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Havern School alive with Loretto’s legacy

Posted on February 28, 2020, by Christina Manweller

How can we serve our Community?

Celine Marie De Smet SL teaching in 1979.

Havern School has always been on the cutting edge of educating children with learning disabilities. The Denver-area Sisters of Loretto opened the school in 1966, after Sisters Barbara Schulte and Dorothy Hurley were educated in how to teach in this newly-developing field. At the time, learning disabilities, as they were later called, went largely undiagnosed.

Havern students visit Anton Slechticky SL and Mary Charles Ward SL.

Once students graduate Havern and return to regular schools, their success rate is phenomenal. Havern students have a 95 percent high school graduation rate. These are kids who, because of their struggles, would have been at a higher-than-average risk of dropping out.

I spoke with Ellen Hall in September 2019, shortly after she began her tenure as Head of School. She has worked for the school for eight years, previously as Director of Education.

Please share a story that will help us understand how Havern School changes lives.

One recent story that comes to mind is of a student who came to Havern as a fifth grader. He was reading at a first-grade level when he came; his dyslexia was impacting his schooling, his self-esteem and his friendships. He was an extremely hard worker and came to school every day to do what was hardest for him — learn to read. At the end of eighth grade he gave a speech to 120 people about his time at Havern. In this speech he said that when he came to Havern he felt like he was broken and thought he would never learn to read. He explained that not only did he learn how to read, but he learned skills to be successful in school and he felt confidence in himself.

Now a junior at a local high school, he has made the honor roll. When I spoke with him last month, he told me that school was difficult, but that he knew he would be successful if he worked hard.

Just as we, as educators, have changed the lives of students, they have touched our hearts. We are proud of, and inspired by, their hard work, perseverance and success.

Ellen, what do you most love about Havern School?

The community is what makes our school a special place. The students, the families and the faculty all work together toward one goal — the success of our students. Our families make many sacrifices so their children can attend school here — they drive from 48 different zip codes, for instance. The students feel accepted and so do the parents. Faculty all feel a passion for their work and the students. We are truly a family.

What is the school’s biggest challenge?

Because we’re an intervention model, we always have students at every grade level joining our school while others are returning to their home schools. That is what we want; we want the kids to gain the skills and go back into the community. Although this can make admissions difficult, we celebrate attrition because it means the kids are ready to be successful in another environment.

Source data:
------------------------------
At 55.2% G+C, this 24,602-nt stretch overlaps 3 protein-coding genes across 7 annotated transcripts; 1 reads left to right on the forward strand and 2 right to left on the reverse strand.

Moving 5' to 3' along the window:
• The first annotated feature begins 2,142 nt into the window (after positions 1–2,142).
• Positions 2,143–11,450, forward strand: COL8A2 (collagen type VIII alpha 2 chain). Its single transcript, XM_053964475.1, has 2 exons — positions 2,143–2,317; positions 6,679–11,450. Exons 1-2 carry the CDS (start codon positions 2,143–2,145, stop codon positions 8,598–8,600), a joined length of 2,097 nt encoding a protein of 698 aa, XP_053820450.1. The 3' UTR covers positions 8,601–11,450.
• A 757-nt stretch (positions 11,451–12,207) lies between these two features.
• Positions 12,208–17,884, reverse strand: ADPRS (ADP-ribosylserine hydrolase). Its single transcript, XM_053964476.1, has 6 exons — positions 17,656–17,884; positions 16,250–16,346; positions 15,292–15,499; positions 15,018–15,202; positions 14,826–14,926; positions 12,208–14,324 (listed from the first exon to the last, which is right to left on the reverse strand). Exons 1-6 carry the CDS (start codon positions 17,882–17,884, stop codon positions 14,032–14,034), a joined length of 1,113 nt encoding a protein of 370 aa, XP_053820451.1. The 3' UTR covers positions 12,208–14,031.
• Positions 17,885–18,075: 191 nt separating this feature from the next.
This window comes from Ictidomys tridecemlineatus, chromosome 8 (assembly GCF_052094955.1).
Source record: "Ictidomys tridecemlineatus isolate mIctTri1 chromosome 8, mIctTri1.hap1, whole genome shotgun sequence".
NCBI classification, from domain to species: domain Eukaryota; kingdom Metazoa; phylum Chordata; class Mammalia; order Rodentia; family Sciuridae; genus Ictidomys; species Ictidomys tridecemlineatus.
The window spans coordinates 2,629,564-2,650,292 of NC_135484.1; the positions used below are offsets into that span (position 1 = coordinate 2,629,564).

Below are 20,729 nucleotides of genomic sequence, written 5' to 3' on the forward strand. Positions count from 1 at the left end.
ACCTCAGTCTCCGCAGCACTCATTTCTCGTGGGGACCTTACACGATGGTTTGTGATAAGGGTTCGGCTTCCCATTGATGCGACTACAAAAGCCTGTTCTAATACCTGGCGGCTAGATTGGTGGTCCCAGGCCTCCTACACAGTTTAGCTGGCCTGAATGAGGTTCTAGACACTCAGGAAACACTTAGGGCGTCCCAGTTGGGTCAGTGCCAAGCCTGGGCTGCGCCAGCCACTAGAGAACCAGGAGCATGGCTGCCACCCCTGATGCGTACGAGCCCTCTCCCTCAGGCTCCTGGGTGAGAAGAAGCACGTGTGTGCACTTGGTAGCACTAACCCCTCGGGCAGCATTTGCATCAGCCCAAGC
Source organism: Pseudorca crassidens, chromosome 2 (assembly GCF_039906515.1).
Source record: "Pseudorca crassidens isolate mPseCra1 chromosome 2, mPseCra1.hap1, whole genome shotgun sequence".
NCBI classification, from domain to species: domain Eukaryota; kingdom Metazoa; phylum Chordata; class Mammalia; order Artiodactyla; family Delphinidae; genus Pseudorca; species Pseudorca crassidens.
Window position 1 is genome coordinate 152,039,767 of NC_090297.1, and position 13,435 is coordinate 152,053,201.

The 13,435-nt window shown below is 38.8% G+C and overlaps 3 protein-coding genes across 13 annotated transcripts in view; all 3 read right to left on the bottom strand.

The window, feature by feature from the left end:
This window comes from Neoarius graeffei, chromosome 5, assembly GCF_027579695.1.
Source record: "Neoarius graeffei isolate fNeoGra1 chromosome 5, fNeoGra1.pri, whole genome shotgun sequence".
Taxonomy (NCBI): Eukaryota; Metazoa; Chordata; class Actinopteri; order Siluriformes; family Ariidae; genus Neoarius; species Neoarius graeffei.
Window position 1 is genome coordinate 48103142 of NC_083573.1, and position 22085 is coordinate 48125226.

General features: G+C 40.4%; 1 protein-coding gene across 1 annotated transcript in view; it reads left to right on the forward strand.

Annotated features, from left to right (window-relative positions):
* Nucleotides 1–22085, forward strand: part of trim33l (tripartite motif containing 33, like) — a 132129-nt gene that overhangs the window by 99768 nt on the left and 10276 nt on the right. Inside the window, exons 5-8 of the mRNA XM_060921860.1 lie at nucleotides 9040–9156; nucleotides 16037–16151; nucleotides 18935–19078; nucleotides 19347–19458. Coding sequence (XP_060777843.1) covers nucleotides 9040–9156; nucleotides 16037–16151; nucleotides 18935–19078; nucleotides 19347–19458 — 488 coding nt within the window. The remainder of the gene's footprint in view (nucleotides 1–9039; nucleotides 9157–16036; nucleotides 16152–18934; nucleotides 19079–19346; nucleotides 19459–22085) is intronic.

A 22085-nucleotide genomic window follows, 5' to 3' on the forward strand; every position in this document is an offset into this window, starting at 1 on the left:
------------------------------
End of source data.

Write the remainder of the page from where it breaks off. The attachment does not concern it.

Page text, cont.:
In this area, from Texas to California, we’re one of the only schools that serves students with learning disabilities in an intervention model, with the goal of teaching the kids to go back into their community. The service that we provide is really needed.

Ellen Hall

What is your dream for Havern?

Our goal is to reach more children with learning disabilities. As a school community, we find ourselves often asking, what are ways that we can serve children who are not our students? That’s one reason that the school started the Zarlengo Foundation Learning Evaluation Center at Havern School. It serves kids across the state who need comprehensive learning assessments. We’ve even had children come from Wyoming to get assessments because parents feel it’s hard to get a high level of testing and really good data and information about their child. We are always trying to find new ways to share our knowledge and serve the greater community.

Does the school still feel a connection with Loretto?

Absolutely. We still live the legacy of our founders every day. Loretto’s mission of education, justice and service is so aligned with what we do here. We are committed to honoring our history with the Sisters as we grow into our future.

Loretto Community members and staff at Havern’s Thanksgiving dinner in 2019. Ellen Hall stands in back to the right of Cathy Mueller SL. Seated, clockwise from left: Havern librarian Mandy Piscopo, Lydia Pena SL, Regina Drey SL, Joy Gerity CoL, Joan Spero SL, Mary Nelle Gage SL, Loretto Magazine Editor Christina Manweller, Theresa Kinealy CoL and Ruth Routten CoL
Photo by Maria Cunningham

Christina Manweller

Editor of Loretto Magazine, Christina’s nonfiction and poetry has appeared in numerous publications. For many years she served as Director of Communications for a Colorado-based peace and justice organization. Her background also includes English and writing instruction at a local community college, digital and print design work, and photography. One of her joys is visiting the Loretto Motherhouse once or twice a year.
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Loretto welcomes you

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